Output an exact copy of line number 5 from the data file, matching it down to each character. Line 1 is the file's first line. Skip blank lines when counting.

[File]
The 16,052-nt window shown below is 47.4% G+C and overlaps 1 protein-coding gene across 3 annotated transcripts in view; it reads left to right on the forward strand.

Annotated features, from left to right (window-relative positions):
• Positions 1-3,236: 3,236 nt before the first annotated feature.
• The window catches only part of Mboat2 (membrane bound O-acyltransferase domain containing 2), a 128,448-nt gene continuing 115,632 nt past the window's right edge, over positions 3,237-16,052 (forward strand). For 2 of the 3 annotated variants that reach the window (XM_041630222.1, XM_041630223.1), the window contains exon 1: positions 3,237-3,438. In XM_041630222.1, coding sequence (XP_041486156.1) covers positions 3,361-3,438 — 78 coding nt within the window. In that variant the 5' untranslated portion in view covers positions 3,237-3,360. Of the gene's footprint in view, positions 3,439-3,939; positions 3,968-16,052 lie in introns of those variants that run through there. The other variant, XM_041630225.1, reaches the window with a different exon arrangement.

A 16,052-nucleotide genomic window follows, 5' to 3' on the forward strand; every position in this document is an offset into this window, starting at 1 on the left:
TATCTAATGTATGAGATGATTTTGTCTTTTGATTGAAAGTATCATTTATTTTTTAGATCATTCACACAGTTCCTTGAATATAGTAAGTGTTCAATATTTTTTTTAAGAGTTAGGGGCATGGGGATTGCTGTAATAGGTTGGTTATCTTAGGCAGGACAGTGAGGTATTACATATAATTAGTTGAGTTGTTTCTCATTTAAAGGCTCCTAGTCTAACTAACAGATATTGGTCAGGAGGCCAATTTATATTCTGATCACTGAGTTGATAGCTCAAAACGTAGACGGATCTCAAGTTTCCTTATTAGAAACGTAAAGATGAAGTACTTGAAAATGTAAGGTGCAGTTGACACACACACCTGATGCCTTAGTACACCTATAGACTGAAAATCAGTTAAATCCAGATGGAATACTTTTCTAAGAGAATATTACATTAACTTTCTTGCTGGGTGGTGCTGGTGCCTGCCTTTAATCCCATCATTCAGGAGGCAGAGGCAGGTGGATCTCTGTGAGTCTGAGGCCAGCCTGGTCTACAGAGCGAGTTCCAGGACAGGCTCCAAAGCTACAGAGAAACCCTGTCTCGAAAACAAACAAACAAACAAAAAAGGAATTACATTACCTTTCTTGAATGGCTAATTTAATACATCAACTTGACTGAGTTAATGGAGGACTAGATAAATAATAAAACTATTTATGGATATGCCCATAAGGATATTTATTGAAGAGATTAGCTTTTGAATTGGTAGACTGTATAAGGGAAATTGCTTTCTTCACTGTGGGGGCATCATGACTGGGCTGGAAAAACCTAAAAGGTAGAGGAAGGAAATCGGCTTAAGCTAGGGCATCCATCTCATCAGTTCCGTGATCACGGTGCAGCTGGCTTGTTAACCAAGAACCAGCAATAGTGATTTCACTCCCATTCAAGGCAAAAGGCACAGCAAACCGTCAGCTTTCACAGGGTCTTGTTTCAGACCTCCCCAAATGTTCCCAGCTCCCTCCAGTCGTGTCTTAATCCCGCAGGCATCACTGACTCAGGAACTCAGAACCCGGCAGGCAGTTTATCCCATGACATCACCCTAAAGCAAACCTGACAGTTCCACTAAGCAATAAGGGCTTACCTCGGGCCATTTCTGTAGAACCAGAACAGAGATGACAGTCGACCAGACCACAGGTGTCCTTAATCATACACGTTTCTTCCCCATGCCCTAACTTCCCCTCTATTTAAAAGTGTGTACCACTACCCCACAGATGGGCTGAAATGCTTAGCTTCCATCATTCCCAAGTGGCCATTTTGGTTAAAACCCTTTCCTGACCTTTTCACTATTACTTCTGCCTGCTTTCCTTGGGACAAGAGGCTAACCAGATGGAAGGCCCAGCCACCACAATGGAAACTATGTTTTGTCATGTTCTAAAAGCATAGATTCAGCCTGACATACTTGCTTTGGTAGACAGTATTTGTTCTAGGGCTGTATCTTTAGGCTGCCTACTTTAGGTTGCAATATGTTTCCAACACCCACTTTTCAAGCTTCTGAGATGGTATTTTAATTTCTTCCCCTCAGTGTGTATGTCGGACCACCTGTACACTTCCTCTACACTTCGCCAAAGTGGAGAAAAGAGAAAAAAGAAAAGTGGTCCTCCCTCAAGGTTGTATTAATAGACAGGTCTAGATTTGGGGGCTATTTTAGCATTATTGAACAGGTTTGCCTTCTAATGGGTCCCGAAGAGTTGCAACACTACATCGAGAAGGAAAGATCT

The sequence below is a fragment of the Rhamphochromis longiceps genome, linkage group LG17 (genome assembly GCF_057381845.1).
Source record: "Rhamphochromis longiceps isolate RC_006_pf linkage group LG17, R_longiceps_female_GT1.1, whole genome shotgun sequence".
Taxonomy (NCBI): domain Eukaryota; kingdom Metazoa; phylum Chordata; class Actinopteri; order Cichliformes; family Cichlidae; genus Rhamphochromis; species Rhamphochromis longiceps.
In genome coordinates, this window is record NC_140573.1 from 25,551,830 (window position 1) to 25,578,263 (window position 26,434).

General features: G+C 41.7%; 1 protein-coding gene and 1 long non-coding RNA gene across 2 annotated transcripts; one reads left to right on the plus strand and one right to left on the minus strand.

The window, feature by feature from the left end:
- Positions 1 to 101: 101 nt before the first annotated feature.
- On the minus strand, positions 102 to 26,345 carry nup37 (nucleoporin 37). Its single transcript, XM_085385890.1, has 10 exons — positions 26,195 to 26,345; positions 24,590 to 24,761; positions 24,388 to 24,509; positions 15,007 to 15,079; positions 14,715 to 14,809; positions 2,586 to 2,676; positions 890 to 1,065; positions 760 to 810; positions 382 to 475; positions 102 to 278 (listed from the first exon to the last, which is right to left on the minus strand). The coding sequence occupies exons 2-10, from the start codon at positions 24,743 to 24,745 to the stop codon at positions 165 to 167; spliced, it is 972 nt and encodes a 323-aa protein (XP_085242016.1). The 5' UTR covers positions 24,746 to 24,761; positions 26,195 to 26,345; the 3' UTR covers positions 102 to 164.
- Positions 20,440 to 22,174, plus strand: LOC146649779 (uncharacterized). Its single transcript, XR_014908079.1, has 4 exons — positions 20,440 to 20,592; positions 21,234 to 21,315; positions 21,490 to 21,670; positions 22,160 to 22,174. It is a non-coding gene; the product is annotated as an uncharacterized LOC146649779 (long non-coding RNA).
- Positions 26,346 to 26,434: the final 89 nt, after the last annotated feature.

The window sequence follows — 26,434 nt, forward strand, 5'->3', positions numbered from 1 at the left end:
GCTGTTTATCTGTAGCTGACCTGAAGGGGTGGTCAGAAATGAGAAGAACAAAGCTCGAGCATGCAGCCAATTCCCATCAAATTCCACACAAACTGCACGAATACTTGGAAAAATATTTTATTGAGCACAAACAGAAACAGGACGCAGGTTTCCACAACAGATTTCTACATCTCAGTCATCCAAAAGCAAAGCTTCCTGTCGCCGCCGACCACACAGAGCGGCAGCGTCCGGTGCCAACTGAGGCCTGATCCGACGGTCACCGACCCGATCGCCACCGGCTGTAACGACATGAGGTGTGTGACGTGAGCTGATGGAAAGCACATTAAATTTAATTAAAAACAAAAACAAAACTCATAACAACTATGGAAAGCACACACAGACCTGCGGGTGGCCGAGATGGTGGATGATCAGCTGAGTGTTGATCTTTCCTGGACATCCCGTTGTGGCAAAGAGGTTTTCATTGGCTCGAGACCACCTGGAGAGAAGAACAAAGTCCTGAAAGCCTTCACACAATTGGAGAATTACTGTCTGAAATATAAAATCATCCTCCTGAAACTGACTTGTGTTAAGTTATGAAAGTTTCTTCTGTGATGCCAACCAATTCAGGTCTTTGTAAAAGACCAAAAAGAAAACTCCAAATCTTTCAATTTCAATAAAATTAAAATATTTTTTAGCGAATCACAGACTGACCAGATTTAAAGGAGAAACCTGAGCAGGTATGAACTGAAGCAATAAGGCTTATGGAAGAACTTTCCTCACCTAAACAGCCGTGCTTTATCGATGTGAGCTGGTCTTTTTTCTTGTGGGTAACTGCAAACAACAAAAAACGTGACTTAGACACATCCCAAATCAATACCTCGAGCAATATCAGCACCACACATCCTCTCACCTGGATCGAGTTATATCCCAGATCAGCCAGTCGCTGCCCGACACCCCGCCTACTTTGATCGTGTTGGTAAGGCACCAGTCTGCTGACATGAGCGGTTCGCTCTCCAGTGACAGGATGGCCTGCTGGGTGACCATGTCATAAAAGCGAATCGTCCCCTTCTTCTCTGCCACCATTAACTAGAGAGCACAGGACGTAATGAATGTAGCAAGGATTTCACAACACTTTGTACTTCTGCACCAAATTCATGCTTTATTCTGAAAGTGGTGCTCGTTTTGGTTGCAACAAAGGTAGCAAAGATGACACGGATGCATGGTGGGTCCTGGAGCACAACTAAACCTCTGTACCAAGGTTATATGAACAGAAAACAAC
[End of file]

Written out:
A 16,052-nucleotide genomic window follows, 5' to 3' on the forward strand; every position in this document is an offset into this window, starting at 1 on the left: